COUTTS: And there are a number of the richer industrialised nations, including Russia and Australia, are now working or they've been actually accused of trying to exploit this loophole. How will they do that to their advantage?

CADMAN: You have to sort of hand it to Russia, I mean they're actually very honest about what they want. This is an opening meeting, this is a meeting open to everybody, so in front of everybody they said look, we've put on the table a potential target of a 25 per cent emissions reduction by 2020. If we get this big loophole, and for Russia it's huge, it's nearly 200 megatons, so it's about half of that surplus, if we can get our loophole we'll meet the 25 per cent. If we can't, we will only make 15 per cent. Now what subsequently transpired was that the EU sort of more or less jumped in behind them and also tied the level of its ambition in terms of a target to being able to cheat this way on forest management, which is you can imagine didn't go down terribly well. And then Australia compounded the situation by saying look even if you give us these cheats, we might not do them anyway because they might not suit us. Now of course that actually through the whole negotiation into a fairly difficult place because the whole context for two and a half years of negotiation around forest management is that it's currently voluntary, so people don't actually have to account for emissions in forestry. And this is supposed to be the big new move forward, and of course what we're seeing is it it's starting to appear like it's a great big move backwards.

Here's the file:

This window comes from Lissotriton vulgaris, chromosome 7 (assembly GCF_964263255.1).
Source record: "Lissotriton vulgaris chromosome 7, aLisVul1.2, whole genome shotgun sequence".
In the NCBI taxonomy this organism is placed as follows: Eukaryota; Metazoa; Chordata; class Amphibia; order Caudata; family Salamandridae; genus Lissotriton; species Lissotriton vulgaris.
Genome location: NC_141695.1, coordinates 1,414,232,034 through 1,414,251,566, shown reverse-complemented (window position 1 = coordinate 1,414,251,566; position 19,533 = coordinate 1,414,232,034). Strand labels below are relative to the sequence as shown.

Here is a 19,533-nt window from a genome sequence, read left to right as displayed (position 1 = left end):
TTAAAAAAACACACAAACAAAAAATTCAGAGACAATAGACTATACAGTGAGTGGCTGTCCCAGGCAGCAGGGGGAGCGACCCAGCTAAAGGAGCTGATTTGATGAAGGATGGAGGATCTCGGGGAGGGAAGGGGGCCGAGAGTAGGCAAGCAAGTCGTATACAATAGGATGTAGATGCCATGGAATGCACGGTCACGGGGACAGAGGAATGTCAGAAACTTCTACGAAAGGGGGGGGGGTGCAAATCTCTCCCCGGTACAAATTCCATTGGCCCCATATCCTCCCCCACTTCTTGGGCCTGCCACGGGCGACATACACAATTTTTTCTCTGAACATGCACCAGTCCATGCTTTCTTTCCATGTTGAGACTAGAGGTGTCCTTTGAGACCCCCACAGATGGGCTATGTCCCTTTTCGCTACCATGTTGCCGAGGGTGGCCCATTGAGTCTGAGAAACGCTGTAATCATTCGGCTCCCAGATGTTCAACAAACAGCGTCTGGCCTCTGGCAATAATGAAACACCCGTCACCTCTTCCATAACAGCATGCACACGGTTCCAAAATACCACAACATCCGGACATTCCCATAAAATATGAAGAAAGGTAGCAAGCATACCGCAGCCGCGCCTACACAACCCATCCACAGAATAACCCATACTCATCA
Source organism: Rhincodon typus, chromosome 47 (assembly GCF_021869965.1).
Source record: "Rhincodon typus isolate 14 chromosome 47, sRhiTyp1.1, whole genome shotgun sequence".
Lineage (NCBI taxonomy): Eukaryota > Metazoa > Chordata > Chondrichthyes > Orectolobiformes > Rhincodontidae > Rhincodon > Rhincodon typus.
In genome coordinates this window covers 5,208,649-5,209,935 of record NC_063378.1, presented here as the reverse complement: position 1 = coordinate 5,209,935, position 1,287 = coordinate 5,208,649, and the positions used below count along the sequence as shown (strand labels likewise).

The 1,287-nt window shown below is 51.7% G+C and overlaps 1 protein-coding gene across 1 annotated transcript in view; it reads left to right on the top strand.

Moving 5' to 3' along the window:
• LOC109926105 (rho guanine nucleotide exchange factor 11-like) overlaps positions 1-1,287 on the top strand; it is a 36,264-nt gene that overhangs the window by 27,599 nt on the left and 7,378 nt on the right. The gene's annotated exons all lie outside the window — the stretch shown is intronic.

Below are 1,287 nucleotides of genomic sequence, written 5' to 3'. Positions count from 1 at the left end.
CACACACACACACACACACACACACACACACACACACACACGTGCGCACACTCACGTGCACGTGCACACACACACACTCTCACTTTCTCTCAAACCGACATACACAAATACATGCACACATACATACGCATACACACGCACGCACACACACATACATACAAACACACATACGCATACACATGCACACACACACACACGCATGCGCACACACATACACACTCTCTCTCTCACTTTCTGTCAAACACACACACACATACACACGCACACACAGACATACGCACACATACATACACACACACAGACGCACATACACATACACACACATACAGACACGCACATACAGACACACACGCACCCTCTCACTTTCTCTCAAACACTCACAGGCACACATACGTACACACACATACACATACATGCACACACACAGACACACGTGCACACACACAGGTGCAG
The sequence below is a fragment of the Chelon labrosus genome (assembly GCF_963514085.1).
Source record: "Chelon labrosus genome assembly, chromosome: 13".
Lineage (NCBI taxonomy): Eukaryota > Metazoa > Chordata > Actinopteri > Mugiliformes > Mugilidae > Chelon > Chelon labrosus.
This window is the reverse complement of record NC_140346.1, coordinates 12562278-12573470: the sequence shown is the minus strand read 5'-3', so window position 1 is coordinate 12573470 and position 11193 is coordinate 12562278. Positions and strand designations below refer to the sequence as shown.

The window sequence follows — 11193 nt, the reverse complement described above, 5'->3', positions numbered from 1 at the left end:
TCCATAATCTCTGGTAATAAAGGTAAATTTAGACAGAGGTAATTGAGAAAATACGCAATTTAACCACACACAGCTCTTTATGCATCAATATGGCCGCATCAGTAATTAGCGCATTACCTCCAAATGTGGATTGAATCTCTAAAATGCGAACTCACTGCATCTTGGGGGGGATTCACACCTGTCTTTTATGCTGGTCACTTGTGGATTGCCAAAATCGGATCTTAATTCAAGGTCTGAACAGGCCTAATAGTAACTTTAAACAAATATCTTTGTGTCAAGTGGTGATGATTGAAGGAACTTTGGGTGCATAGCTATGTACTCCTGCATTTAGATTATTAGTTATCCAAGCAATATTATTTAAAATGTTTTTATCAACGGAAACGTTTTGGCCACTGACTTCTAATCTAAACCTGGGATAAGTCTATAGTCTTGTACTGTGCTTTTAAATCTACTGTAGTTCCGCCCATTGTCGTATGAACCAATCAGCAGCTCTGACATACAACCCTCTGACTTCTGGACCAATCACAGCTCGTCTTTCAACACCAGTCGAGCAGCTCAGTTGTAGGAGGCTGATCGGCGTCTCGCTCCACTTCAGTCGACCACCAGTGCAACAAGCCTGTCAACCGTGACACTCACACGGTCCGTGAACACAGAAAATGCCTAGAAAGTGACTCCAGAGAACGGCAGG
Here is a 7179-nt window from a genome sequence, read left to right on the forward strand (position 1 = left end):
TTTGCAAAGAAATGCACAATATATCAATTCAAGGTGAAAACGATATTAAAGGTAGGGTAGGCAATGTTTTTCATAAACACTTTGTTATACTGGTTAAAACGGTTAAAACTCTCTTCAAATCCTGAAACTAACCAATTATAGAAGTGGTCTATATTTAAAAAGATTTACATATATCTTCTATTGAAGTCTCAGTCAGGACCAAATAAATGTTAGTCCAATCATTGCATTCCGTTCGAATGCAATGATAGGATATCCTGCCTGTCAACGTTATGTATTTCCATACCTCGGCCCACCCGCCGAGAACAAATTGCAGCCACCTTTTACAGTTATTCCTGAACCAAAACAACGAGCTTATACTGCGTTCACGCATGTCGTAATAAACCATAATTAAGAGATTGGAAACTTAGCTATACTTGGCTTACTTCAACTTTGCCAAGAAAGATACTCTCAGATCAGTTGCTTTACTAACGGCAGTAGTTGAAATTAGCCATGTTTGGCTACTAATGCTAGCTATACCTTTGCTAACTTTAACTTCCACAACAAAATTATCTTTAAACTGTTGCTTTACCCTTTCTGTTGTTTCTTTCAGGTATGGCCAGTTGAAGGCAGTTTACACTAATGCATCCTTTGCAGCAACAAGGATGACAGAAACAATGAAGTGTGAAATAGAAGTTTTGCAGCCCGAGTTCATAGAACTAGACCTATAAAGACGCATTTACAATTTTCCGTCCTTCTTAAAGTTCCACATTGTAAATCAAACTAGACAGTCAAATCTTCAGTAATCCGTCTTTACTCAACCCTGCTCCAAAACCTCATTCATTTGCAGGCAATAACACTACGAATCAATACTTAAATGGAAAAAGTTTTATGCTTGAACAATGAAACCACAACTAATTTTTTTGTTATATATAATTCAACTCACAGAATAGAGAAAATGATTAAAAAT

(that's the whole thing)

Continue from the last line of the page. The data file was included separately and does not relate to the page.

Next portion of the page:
COUTTS: So essentially it's a dishonest forestry accounting loophole?